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By Charlestien Harris

I hope that last week’s article helped you understand the home buying process terms a little better. It is my desire to educate my audience and to make a difference in their lives. Going into the process armed with knowledge can make the difference between making a huge mistake and a more confident decision.

Here are some additional common terms involved in the home buying process.

Closing Costs: The costs to complete the real estate transaction. These costs are in addition to the price of the home and are paid at closing. They include points, taxes, title insurance, financing costs, items that must be prepaid or escrowed, and other costs. Ask your lender for a complete list of closing cost items.

Closing Disclosure: A form that provides the final details of the selected mortgage loan. It includes the loan terms, projected monthly payments, and lists all fees and other costs to get the mortgage (closing costs). The lender is required to give the borrower the Closing Disclosure at least three business days before closing on the mortgage loan.

Debt-to-Income Ratio: The percentage of gross monthly income that goes toward paying for your monthly housing expenses, alimony, child support, car payments, other installment debts, and payments on revolving or open-ended accounts such as credit cards.

Gross Monthly Income: The income you earn in a month before taxes and other deductions. It may also include rental income, self-employed income, income from alimony, child support, public assistance payments, and retirement benefits.

Home Inspection: A professional inspection of a home to determine the condition of the property. The inspection should include an evaluation of the plumbing, heating and cooling systems, roof, wiring, foundation, and pest infestation.

Homeowners Insurance: A policy that protects you and the lender from fire or flood damage to the structure of the house, liability for injury to a visitor to your home, or damage to your personal property, such as your furniture, clothes, or appliances.

Loan Estimate: A written statement from the lender itemizing the approximate costs and fees for the mortgage. A lender is required to provide potential borrowers with a loan estimate within three business days of receiving a loan application.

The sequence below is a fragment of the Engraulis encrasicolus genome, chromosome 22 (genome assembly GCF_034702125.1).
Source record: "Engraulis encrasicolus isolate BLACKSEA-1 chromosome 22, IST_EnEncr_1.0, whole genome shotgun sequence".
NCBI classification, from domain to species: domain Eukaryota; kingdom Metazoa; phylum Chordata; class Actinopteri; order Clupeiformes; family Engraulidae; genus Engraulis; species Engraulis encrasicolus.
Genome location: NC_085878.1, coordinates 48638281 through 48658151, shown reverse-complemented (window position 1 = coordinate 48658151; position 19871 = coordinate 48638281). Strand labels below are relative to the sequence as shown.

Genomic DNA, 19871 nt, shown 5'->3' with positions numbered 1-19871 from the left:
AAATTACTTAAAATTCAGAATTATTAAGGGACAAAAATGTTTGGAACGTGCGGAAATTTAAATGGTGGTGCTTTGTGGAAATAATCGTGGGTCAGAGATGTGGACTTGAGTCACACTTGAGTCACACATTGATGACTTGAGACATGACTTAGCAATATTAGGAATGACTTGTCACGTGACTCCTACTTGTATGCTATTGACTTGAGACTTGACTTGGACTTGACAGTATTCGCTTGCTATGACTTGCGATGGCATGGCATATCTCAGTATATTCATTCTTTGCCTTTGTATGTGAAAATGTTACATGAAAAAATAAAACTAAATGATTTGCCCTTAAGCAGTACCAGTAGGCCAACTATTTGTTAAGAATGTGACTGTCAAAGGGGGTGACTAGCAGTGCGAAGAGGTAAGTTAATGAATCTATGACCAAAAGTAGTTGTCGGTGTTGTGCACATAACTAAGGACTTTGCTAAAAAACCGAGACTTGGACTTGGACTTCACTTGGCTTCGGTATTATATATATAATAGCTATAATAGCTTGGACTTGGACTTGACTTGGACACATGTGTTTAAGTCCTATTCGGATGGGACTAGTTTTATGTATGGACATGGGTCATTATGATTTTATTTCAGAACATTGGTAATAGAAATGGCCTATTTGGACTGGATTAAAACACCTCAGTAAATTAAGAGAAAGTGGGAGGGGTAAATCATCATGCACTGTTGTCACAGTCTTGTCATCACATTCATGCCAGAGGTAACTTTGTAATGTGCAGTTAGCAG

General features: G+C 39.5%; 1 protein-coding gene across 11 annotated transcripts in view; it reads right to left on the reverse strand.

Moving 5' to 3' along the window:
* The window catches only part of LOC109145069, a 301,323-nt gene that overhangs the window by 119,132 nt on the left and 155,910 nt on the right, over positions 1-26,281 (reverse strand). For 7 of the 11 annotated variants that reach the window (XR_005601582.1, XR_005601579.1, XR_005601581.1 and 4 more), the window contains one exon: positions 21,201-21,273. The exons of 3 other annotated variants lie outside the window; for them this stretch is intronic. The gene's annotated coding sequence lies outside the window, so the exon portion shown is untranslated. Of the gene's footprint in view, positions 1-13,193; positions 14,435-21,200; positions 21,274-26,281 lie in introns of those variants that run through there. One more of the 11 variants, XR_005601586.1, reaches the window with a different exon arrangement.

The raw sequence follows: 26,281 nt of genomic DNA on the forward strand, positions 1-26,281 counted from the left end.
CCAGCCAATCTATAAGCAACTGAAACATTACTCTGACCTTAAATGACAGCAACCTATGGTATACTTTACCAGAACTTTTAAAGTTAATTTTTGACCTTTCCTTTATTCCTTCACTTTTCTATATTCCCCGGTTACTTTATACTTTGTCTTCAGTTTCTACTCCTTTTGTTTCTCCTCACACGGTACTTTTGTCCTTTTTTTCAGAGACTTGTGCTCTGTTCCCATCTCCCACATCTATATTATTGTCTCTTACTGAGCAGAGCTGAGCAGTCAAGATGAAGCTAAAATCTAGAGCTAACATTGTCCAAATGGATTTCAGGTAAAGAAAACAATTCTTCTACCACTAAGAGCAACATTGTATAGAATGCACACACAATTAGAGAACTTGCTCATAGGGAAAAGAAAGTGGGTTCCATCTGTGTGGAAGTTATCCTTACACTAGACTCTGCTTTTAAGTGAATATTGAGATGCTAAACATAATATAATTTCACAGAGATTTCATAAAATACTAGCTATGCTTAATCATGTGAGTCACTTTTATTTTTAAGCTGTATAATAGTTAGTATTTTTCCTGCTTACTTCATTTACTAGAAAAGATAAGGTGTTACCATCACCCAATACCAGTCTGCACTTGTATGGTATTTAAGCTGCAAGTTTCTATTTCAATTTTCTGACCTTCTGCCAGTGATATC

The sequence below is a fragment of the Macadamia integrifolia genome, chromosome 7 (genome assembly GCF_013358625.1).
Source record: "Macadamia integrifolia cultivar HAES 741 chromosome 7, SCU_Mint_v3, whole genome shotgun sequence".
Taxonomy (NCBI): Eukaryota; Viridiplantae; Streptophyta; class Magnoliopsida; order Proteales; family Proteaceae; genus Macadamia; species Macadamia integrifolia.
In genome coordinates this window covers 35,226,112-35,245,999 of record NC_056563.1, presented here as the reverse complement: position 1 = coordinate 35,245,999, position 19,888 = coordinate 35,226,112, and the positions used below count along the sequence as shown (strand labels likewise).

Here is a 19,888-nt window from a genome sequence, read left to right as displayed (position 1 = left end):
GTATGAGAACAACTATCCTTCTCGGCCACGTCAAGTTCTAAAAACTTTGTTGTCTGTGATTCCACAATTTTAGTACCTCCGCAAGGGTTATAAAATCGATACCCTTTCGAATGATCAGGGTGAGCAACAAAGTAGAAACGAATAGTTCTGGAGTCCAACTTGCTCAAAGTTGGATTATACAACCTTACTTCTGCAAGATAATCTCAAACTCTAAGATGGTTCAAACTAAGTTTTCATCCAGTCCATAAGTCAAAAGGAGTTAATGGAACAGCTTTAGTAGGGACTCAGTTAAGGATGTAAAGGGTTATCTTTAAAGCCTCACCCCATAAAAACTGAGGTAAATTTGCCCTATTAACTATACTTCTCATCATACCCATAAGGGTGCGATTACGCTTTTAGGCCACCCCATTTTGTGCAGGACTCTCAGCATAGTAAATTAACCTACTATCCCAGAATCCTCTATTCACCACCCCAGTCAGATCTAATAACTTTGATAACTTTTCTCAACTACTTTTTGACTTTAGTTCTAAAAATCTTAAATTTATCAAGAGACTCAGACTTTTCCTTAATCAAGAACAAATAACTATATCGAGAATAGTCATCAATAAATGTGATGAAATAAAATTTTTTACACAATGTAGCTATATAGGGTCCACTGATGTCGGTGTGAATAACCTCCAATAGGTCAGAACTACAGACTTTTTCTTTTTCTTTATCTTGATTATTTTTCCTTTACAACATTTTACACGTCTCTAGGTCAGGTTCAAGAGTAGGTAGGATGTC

Loan Origination Fees: Fees paid to your mortgage lender for processing the mortgage application. This fee is usually in the form of points. One point equals 1 percent of the mortgage amount.

Mortgage: A loan using your home as collateral. In some states, the term mortgage is also used to describe the document you sign to grant the lender a lien on your home. It may also be used to indicate the amount of money you borrow, with interest, to purchase your house. The amount of your mortgage is usually the purchase price of the home minus your down payment.

Mortgage Broker: An independent finance professional who specializes in bringing together borrowers and lenders to complete real estate mortgages.

Points: One percent of the amount of the mortgage loan. For example, if a loan is made for $50,000, one point equals $500.

Pre-Approval Letter: A letter from a mortgage lender indicating that you qualify for a mortgage of a specific amount. It also shows a home seller that you’re a serious buyer.

Pre-Qualification Letter: A letter from a mortgage lender that states that you’re pre-qualified to buy a home but does not commit the lender to a particular mortgage amount.

Principal: The amount of money borrowed to buy your house or the amount of the loan that has not yet been repaid to the lender. This does not include the interest you will pay to borrow that money. The principal balance (sometimes called the outstanding or unpaid principal balance) is the amount owed on the loan minus the amount you’ve repaid.

Truth-In-Lending Act (TILA): A federal law that requires disclosure of a truth-in-lending statement for consumer loans. The statement includes a summary of the total cost of credit, such as the APR and other specifics of the loan.

The home buying process is a serious commitment. A home purchase is among the largest financial transactions you will make in your life and is not a decision to be made lightly. Knowing the terms can help you better navigate the sometimes-difficult process of buying a home.

For additional information on this and other financial topics, visit our blog at, email me at, or call me at 662-624-5776.

Until next week – stay financially fit!